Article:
Optimal vitamin D status has commonly been defined as the level of 25-hydroxyvitamin D (25(OH)D) at which parathyroid hormone (PTH) concentrations would be maximally suppressed, represented by an observed minimum plateau. Previous findings indicate a large variation in this plateau, with values ranging from <30 nmol/L up to 100 nmol/L. This disparity in values might be explained by differences in study design and methodology, ethnicity, age, gender and latitude. This study aimed to investigate the concentration of 25(OH)D at which PTH concentrations were suppressed in Brazilian women living in opposite latitudes (high vs. low: i.e., UK and Brazil), during wintertime. Using data from the D-SOL study (Interaction between Vitamin D Supplementation and Sunlight Exposure in Women Living in Opposite Latitudes), the association between 25(OH)D status and PTH levels were examined in 135 Brazilian women (56 living in England and 79 living in Brazil, aged 20–59 years old). Mean PTH concentrations for Brazilian women with vitamin D deficiency (<25 nmol/L) were significantly higher compared to those with vitamin D insufficiency (25–49.9 nmol/L) (p
< 0.01), vitamin D adequacy (50–74.9 nmol/L) (p
< 0.01) and those with optimal vitamin D status (>75 nmol/L) (p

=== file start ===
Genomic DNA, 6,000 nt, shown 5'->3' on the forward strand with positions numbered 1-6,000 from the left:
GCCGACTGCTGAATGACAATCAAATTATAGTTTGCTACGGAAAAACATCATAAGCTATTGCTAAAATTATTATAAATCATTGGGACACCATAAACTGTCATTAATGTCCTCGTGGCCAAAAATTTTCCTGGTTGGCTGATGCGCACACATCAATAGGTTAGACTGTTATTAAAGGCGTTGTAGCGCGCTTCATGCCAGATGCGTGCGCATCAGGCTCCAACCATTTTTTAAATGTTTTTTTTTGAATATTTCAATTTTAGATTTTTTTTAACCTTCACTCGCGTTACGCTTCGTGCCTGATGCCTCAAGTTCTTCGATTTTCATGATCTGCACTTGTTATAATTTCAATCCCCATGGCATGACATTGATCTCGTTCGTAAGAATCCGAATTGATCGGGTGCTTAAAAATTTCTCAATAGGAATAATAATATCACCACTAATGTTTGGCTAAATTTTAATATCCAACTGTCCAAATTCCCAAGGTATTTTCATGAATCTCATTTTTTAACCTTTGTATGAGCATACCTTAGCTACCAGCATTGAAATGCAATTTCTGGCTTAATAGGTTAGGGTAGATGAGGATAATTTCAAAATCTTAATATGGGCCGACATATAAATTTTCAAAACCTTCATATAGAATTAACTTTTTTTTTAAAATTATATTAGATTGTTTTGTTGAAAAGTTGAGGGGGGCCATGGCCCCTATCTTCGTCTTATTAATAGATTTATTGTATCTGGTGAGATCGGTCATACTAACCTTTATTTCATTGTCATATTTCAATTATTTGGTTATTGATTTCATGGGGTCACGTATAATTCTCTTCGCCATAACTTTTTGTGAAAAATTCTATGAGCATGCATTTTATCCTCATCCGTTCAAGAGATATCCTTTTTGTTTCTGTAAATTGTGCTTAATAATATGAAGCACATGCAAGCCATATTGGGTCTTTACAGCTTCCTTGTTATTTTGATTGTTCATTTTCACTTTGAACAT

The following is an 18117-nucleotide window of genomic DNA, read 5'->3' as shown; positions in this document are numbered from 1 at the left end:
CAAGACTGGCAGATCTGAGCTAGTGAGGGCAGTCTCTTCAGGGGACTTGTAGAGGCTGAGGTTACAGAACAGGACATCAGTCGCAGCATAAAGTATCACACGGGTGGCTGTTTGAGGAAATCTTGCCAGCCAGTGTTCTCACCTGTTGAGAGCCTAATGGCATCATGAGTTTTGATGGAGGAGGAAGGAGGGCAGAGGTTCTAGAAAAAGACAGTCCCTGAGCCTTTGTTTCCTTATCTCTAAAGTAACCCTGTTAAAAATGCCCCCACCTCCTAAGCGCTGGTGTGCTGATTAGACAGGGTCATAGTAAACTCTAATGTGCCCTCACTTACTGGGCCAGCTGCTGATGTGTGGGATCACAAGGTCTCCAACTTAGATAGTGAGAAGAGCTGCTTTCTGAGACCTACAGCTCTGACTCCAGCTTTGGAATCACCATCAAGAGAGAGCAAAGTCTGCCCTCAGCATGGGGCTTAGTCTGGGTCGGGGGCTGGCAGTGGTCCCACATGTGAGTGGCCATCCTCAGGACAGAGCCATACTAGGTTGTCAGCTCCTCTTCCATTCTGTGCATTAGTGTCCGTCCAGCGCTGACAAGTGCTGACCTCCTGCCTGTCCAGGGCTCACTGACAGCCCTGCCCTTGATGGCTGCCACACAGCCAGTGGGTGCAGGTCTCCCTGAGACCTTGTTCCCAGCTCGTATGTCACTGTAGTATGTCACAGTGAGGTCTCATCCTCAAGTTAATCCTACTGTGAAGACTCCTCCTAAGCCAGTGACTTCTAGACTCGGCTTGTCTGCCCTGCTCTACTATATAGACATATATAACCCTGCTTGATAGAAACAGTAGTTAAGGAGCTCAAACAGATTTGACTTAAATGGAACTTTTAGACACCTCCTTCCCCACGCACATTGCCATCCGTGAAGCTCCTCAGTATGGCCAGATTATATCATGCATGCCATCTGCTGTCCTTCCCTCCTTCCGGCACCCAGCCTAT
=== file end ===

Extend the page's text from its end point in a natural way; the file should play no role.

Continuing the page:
< 0.001). Regression modelling was used to investigate the relationship between serum 25(OH)D and PTH for the sample as a whole and for each group separately. A cubic model was statistically significant for the total sample (p
< 0.001), whereas a linear model presented the best fit for Brazilian women living in England (p
= 0.04) and there were no statistically significant models fitted for Brazilian women living in Brazil. The cubic model suggests that 25(OH)D concentrations above 70–80 nmol/L are optimal to suppress the parathyroid gland in Brazilian women. These findings contribute to a better understanding of the relationship between 25(OH)D and PTH in populations living in a low latitude location and are of great relevance for discussions regarding the estimation of optimal cut-offs for vitamin D levels in the Brazilian population as well as for other low latitude locations.
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